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8For the future, 37% of respondents think that technologies will completely replace doctors in the next 20 years with half ( 48% ) of those questioned also believing that new solutions will be so˚advanced that they will be able to reveal the cause and year of death. Experts believe that data collection is one of the most important aspects for medical technology development, but they also acknowledge that there are obstacles that may prevent the gathering of required information. When it comes to this aspect of healthcare technology, almost seven in ten ( 67% ) respondents agree that the industry needs to˚collect more data than current levels to train AI for reliable diagnostics. Six in ten ( 61% ) also believe that in the future, more equipment, even personal devices will aid the e˛ort to collect more healthcare data. Trust in healthcare technology was something which came out strongly in the research, with almost four in ten ( 38% ) respondents agreeing that they trust advice from AI more than that of colleagues, while 40% said that in the future they would be happy to recommend their relatives to˚have surgery done by robots. Despite the positive outlook, half ( 48% ) of respondents believe that government and ethical restrictions will result in fragmented health-related data collection, which will worsen the accuracy of AI. Other future concerns included half ( 51% ) of those asked agreeing that they would not trust AI alone when it comes to diagnosing their relatives and six in ten ( 57% ) con˜rming that they are afraid that robot surgeons could be hacked and injure patients. ˜˚˛ ˜˝˛ ˜˙˛ ˆˇ˛ ˝ˇ˛ ˘˚˛ ˛ ˙˘˛ ˆ˛˝˛˜˚˛˝˙ˆˇ˚˘˙˝ ˝ ˜˙ˇ ˜˙ˇ Which of the following types of healthcare technology, do you think will add the most value to˜the healthcare sector in ˚ve years™ time? Doctors need to˜adapt to changing circumstances Like any new tool, telehealth requires training. Although doctors usually participate in continued education, only a small portion of training covers new technological capabilities. Therefore, telehealth currently advances much faster than many physicians can adapt. However, doctors will learn to trust and interpret data and utilize telehealth for close collaboration with time. The trend towards integrated providers Modern workplaces consist of a multitude of complex processes and applications, which need to work together seamlessly. This is especially true for healthcare. Therefore, the market will favor integrated software providers who o˛er versatile data interfaces and comply with established interoperability standards. However, any openness for third-party integrations comes with a cybersecurity risk.

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9Prof. Chengyi Lin, A˝iliate Professor of Strategy at˛INSEAD and a leading expert on digital transformation fiNecessity is the mother of invention.fl When thinking about digital health over the last few years, we may go one step further to say necessity is the mother of invention and adoption, as we all embrace technology that may not have been considered essential prior to the pandemic. Digital health readiness: global optimism with regional variations In 2020, virtual visits to receive advice and treatment for primary care and chronic health conditions in the US increased from 5% and 6% to 45% and 41% , according to a recent Deloitte survey. In the same survey, 52% of organizations have made signi˜cant changes in their virtual health strategy in response to the pandemic. The adoption of˚telehealth is universal, we have seen Babylon Health o˛ering digital services and Doctolib scheduling online consultations in Europe, AliHealth expanding AI/ML-powered services and Ping A Good Doctor strengthening its digital services through its physician platform in˚Asia. The signi˜cant acceleration of telehealth is primarily driven by necessity, including quarantine regulations, risks of contamination, an increased volume of consultation requests, cost pressure, and more. Although the healthcare industry has been historically conservative and slow to adopt digital technologies, for example European pharma have been slow to adopt AI, the fiCOVID e˛ectfl pushed patients and healthcare providers to embrace telemedicine much quicker. Taking a closer look, Kaspersky™s Telehealth report data suggests that healthcare providers have become more optimistic about the positive impacts of digital technologies. The increasing use of telemedicine and mobile apps continue to build con˜dence and reduce the perceived risks of digital health. At the same time, as the Kaspersky study has shown, the speci˜c projections of digital health adoption vary across regions. Asia Paci˜c (APAC), Middle East and Africa (MEA), and Russia are most optimistic about digital doctors. Over 52% of healthcare professionals in APAC believe that digital technologies can replace doctors in the next 20 years, while the percentage for MEA and Russia is 46% and 42% , respectively. By comparison, only a third, or 34% , in North America are as optimistic. The percentage in Europe, not surprisingly, is˚even lower at 29% . Digital doctors Tech replace doctors Tech replace psychologists ˜˚˛˝˙ˆˇ˘ ˛ ˝ ˜˚˛ ˝˙˛ ˝˚˛ˆ˝˛ ˚ˇ˛ ˚˜˛ ˜˘˛ ˝ˇ˛ ˆ˙˛ ˝˙˛ ˝ˆ˛ ˆ˝˛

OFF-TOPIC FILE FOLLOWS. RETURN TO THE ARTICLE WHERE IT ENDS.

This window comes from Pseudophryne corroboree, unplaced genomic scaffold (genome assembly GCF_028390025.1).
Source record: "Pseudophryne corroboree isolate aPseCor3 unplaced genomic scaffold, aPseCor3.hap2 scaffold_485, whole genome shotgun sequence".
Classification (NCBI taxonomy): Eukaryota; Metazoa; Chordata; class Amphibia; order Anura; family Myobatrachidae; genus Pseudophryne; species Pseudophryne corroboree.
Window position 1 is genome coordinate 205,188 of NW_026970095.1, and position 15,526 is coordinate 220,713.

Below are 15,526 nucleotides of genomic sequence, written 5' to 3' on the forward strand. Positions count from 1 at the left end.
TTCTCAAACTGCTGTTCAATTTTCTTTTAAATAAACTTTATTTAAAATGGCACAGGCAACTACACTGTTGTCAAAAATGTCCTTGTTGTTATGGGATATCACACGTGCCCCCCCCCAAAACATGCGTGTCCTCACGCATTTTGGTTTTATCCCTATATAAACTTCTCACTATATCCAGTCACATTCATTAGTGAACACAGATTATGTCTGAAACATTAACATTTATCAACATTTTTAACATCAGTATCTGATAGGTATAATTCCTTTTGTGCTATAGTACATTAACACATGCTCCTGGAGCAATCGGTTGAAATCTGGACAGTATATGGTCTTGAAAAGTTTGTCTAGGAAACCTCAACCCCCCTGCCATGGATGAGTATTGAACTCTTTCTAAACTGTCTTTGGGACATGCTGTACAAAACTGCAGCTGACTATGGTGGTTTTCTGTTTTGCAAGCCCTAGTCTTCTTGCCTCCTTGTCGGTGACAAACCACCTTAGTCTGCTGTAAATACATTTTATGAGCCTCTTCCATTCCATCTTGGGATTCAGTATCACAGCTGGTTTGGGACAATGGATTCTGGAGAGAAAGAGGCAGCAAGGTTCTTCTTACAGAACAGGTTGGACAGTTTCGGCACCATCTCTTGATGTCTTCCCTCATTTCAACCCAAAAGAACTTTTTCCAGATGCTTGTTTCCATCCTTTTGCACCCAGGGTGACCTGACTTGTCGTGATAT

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10The d i˛erence across regions may be partly caused by the emphasis on digital health in˚the public eye. For example, a ˚series of remote surgeries were done with the help of˚digital technologies in China in 2019, ranging from animal operations to minimally invasive heart surgery to brain insertion surgery. These publicized advancements helped to build awareness and con˜dence in˚both the medical community and the general public. By contrast, the projection of the replacement of psychologists by the same medical communities is more consistent across the regions at around 40% . This may be attributed to the maturity of the relative technologies, such as text analysis, natural language processing (NLP), speech-to-text, text-to-speech, etc. At the same time, MEA, APAC, and Latin America believe that AI and big data can drive more value for healthcare by 2045, while North America and Russia consider telemedicine and mobile health (i.e. apps) are the most valuable drivers. In comparison, the considerations of˚wearables stay relatively consistent across regions. Many factors could contribute to these di˛erent views on the value of various technologies. One such example could be how the regions organize their digital innovations. For example, digital innovation in the US tend to be speci˜c within an industry, i.e. Uber and Lyft for ride-sharing and AirBnB for travel. On the other hand, in the Middle East and China, Supper Apps can integrate services across industries, i.e. MTDP provides multiple lines of services from airline tickets to hotel booking and food delivery to˚concert tickets. These supper App has demonstrated the power of˚AI and cross-sector data. Another factor could be the emphasis regional governments and businesses place on AI/ML and data analytics. For example, AI Everything Summit in Dubai, which I spoke at in 2019, was positioned to˚be the largest AI conference in the world. The digital advancements in˚multiple industries and the general interest in technologies such as AI/ML may in˝uence how healthcare professionals and patients welcome them into the healthcare industry. The co-evolution with other industries in the regional context may also a˛ect development speed, thus reinforcing the di˛erence of digital health evolutions across the regions. The Healthcare sector has demonstrated its agility and solidarity throughout the COVID pandemic. The fast ramp-up of telehealth increased optimism regarding digital health. We must continue the momentum and build the readiness on technologies, patients, and providers.